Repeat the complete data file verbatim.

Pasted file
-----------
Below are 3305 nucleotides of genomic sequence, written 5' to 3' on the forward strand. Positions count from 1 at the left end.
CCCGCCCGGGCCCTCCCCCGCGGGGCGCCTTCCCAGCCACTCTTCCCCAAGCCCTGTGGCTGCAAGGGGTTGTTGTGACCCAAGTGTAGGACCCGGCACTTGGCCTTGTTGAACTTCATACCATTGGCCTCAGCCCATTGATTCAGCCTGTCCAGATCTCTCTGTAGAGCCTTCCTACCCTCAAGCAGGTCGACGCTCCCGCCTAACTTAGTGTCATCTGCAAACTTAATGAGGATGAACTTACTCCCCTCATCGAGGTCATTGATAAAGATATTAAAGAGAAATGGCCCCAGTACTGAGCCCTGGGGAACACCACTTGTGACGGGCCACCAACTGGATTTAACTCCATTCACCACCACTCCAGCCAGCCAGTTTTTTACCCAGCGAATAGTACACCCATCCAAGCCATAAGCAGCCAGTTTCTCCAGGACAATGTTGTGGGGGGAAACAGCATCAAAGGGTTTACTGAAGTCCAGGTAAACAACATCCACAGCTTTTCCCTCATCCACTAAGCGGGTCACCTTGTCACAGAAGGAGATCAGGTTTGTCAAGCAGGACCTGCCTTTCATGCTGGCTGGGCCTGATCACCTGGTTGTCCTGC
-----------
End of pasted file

Below are 3305 nucleotides of genomic sequence, written 5' to 3' on the forward strand. Positions count from 1 at the left end.
CCCGCCCGGGCCCTCCCCCGCGGGGCGCCTTCCCAGCCACTCTTCCCCAAGCCCTGTGGCTGCAAGGGGTTGTTGTGACCCAAGTGTAGGACCCGGCACTTGGCCTTGTTGAACTTCATACCATTGGCCTCAGCCCATTGATTCAGCCTGTCCAGATCTCTCTGTAGAGCCTTCCTACCCTCAAGCAGGTCGACGCTCCCGCCTAACTTAGTGTCATCTGCAAACTTAATGAGGATGAACTTACTCCCCTCATCGAGGTCATTGATAAAGATATTAAAGAGAAATGGCCCCAGTACTGAGCCCTGGGGAACACCACTTGTGACGGGCCACCAACTGGATTTAACTCCATTCACCACCACTCCAGCCAGCCAGTTTTTTACCCAGCGAATAGTACACCCATCCAAGCCATAAGCAGCCAGTTTCTCCAGGACAATGTTGTGGGGGGAAACAGCATCAAAGGGTTTACTGAAGTCCAGGTAAACAACATCCACAGCTTTTCCCTCATCCACTAAGCGGGTCACCTTGTCACAGAAGGAGATCAGGTTTGTCAAGCAGGACCTGCCTTTCATGCTGGCTGGGCCTGATCACCTGGTTGTCCTGC